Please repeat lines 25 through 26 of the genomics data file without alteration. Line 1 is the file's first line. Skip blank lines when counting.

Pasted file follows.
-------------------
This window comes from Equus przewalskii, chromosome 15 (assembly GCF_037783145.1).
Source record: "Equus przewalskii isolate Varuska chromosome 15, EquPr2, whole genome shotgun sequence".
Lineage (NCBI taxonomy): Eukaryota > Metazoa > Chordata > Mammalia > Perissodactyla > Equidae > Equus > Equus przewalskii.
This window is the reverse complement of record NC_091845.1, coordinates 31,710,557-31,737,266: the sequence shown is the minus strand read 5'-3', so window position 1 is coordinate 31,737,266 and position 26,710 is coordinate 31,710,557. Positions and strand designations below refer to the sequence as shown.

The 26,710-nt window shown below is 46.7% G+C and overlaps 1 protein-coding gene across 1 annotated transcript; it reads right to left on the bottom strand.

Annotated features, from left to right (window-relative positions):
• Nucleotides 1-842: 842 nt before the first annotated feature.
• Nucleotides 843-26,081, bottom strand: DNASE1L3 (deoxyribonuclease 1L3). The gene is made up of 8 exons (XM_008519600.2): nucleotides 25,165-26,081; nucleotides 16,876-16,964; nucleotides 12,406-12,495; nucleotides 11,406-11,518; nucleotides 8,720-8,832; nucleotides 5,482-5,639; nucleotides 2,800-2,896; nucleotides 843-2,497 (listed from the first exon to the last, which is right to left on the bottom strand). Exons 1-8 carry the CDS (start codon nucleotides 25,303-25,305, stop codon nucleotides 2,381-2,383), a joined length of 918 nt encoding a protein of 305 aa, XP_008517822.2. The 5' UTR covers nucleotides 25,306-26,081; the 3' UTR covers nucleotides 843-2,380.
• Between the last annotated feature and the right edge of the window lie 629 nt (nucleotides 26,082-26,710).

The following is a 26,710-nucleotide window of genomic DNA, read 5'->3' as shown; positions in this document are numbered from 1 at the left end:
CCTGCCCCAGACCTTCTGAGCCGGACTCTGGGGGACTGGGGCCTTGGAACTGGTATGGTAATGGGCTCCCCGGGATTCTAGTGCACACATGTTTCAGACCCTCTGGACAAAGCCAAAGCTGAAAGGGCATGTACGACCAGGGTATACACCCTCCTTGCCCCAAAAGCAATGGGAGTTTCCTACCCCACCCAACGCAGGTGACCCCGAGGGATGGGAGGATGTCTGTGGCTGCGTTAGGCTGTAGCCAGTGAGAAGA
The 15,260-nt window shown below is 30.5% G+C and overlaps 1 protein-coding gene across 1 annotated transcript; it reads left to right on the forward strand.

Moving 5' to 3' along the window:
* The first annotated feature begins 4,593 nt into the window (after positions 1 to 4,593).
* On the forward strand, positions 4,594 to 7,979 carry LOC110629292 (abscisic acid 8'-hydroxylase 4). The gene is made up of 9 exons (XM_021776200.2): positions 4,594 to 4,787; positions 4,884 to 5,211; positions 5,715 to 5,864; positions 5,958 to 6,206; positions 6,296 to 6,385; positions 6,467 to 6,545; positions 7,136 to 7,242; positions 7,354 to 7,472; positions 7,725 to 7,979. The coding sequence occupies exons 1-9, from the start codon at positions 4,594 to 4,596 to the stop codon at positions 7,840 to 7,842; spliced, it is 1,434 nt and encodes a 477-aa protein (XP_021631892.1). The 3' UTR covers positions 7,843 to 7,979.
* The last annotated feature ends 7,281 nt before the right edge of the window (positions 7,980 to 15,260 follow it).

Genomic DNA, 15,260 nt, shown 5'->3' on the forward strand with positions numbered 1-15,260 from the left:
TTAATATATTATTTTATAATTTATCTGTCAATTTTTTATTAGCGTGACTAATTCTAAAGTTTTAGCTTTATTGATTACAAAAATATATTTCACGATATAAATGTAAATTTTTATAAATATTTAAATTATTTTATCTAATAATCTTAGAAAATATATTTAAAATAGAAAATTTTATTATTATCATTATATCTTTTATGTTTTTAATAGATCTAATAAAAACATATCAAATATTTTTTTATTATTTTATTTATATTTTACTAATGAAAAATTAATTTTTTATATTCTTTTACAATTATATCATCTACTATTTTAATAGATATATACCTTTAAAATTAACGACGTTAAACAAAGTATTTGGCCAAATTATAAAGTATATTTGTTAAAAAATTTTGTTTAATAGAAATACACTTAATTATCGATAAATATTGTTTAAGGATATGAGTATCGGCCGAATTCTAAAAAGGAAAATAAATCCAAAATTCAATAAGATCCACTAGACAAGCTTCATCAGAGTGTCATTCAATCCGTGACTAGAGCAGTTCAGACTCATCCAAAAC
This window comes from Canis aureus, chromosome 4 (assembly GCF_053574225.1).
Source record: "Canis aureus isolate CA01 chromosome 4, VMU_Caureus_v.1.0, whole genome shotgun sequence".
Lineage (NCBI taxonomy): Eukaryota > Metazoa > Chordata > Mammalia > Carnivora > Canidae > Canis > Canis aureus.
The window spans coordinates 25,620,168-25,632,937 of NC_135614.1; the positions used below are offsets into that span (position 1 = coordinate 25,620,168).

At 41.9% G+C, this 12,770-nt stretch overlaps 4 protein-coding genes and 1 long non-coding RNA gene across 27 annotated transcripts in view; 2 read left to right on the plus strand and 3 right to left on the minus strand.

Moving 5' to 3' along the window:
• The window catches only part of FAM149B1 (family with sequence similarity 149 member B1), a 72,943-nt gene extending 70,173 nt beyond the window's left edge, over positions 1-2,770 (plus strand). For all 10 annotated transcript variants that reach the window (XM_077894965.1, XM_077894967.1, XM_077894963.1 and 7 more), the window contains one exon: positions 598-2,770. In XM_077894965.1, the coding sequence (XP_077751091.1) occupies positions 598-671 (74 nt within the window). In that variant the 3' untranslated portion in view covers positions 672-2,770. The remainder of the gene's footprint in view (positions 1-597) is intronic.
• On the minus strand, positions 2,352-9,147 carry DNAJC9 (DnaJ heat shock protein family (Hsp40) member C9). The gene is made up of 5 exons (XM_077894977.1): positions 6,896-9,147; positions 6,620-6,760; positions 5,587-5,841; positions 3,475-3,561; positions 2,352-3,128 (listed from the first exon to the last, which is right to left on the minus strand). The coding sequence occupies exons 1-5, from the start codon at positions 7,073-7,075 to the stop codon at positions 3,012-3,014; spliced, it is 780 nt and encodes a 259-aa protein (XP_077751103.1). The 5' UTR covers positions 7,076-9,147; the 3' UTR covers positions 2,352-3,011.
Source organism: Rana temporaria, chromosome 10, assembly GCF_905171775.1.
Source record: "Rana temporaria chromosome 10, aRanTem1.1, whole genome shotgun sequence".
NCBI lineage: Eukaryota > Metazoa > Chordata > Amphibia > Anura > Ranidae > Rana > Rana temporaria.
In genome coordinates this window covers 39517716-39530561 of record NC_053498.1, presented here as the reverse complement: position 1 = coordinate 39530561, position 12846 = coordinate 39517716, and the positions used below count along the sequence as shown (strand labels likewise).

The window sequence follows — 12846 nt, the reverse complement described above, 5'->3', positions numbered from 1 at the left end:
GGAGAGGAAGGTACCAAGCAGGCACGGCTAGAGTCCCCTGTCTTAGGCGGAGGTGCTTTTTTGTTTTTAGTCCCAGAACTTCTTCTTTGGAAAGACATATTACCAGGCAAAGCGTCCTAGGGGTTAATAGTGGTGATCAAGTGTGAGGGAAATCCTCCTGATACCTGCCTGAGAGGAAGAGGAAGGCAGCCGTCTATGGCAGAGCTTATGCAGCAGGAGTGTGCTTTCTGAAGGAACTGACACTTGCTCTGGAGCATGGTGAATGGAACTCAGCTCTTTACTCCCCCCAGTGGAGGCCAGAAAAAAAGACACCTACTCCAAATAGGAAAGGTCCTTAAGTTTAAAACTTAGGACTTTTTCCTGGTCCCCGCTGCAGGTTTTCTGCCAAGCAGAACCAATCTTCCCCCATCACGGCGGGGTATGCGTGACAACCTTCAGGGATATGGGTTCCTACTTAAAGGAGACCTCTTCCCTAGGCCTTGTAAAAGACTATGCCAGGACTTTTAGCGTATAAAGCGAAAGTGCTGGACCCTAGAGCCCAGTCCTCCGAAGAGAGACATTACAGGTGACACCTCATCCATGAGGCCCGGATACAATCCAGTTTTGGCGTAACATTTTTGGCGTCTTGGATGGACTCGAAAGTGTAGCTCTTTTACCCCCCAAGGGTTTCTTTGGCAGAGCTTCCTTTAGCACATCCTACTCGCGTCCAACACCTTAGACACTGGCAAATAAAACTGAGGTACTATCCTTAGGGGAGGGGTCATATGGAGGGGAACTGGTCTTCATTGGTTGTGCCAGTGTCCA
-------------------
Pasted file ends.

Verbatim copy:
• The window catches only part of FAM149B1 (family with sequence similarity 149 member B1), a 72,943-nt gene extending 70,173 nt beyond the window's left edge, over positions 1-2,770 (plus strand). For all 10 annotated transcript variants that reach the window (XM_077894965.1, XM_077894967.1, XM_077894963.1 and 7 more), the window contains one exon: positions 598-2,770. In XM_077894965.1, the coding sequence (XP_077751091.1) occupies positions 598-671 (74 nt within the window). In that variant the 3' untranslated portion in view covers positions 672-2,770. The remainder of the gene's footprint in view (positions 1-597) is intronic.
• On the minus strand, positions 2,352-9,147 carry DNAJC9 (DnaJ heat shock protein family (Hsp40) member C9). The gene is made up of 5 exons (XM_077894977.1): positions 6,896-9,147; positions 6,620-6,760; positions 5,587-5,841; positions 3,475-3,561; positions 2,352-3,128 (listed from the first exon to the last, which is right to left on the minus strand). The coding sequence occupies exons 1-5, from the start codon at positions 7,073-7,075 to the stop codon at positions 3,012-3,014; spliced, it is 780 nt and encodes a 259-aa protein (XP_077751103.1). The 5' UTR covers positions 7,076-9,147; the 3' UTR covers positions 2,352-3,011.